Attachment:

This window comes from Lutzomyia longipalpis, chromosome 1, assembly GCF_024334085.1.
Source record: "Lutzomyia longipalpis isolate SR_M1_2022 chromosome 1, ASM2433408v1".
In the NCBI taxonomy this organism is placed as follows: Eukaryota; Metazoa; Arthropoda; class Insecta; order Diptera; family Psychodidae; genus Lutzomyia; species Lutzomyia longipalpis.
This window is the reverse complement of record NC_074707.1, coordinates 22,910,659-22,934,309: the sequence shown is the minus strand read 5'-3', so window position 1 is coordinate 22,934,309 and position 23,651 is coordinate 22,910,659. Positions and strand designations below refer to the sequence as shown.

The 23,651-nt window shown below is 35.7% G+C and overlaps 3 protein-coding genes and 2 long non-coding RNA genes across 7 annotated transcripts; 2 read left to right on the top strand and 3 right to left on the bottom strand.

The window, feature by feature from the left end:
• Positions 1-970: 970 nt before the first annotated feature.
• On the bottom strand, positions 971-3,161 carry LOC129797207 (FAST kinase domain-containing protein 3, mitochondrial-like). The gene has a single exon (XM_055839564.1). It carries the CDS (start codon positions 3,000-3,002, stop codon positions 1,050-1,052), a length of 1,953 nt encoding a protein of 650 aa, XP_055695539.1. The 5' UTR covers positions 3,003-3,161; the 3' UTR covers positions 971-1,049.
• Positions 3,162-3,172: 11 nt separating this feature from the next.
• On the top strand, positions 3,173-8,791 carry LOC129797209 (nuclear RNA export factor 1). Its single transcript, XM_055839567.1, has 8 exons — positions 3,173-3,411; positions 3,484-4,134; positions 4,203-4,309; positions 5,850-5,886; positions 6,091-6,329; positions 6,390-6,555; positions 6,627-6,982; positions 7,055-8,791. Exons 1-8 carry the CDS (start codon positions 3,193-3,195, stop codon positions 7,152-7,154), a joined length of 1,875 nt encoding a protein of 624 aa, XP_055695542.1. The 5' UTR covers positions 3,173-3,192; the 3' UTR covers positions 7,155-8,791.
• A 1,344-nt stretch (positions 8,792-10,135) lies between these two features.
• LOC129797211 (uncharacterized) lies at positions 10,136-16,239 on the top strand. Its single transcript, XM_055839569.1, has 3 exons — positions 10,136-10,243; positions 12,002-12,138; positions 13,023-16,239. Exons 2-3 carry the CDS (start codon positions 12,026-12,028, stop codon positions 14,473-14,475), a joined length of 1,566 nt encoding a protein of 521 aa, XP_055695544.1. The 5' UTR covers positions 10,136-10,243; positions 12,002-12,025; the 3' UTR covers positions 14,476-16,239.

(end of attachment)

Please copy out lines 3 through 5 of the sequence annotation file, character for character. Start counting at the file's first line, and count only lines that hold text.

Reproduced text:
In the NCBI taxonomy this organism is placed as follows: Eukaryota; Metazoa; Arthropoda; class Insecta; order Diptera; family Psychodidae; genus Lutzomyia; species Lutzomyia longipalpis.
This window is the reverse complement of record NC_074707.1, coordinates 22,910,659-22,934,309: the sequence shown is the minus strand read 5'-3', so window position 1 is coordinate 22,934,309 and position 23,651 is coordinate 22,910,659. Positions and strand designations below refer to the sequence as shown.

The 23,651-nt window shown below is 35.7% G+C and overlaps 3 protein-coding genes and 2 long non-coding RNA genes across 7 annotated transcripts; 2 read left to right on the top strand and 3 right to left on the bottom strand.